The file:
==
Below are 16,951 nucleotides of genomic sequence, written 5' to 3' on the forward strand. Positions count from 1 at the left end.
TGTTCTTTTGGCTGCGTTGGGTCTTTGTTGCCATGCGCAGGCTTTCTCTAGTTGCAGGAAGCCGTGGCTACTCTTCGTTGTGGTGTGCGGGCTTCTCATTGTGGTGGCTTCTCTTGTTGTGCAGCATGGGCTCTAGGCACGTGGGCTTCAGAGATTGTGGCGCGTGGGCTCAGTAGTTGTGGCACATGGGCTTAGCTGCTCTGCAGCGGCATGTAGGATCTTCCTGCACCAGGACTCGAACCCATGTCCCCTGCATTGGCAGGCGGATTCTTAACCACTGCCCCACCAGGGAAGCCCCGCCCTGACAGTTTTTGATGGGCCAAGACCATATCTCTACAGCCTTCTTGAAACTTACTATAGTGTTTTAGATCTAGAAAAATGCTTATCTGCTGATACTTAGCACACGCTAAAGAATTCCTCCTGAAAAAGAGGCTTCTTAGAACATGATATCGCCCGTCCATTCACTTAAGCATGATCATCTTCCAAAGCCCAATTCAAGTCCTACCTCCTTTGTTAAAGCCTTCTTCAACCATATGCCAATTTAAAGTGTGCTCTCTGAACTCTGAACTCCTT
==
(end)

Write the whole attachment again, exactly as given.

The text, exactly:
Below are 16,951 nucleotides of genomic sequence, written 5' to 3' on the forward strand. Positions count from 1 at the left end.
TGTTCTTTTGGCTGCGTTGGGTCTTTGTTGCCATGCGCAGGCTTTCTCTAGTTGCAGGAAGCCGTGGCTACTCTTCGTTGTGGTGTGCGGGCTTCTCATTGTGGTGGCTTCTCTTGTTGTGCAGCATGGGCTCTAGGCACGTGGGCTTCAGAGATTGTGGCGCGTGGGCTCAGTAGTTGTGGCACATGGGCTTAGCTGCTCTGCAGCGGCATGTAGGATCTTCCTGCACCAGGACTCGAACCCATGTCCCCTGCATTGGCAGGCGGATTCTTAACCACTGCCCCACCAGGGAAGCCCCGCCCTGACAGTTTTTGATGGGCCAAGACCATATCTCTACAGCCTTCTTGAAACTTACTATAGTGTTTTAGATCTAGAAAAATGCTTATCTGCTGATACTTAGCACACGCTAAAGAATTCCTCCTGAAAAAGAGGCTTCTTAGAACATGATATCGCCCGTCCATTCACTTAAGCATGATCATCTTCCAAAGCCCAATTCAAGTCCTACCTCCTTTGTTAAAGCCTTCTTCAACCATATGCCAATTTAAAGTGTGCTCTCTGAACTCTGAACTCCTT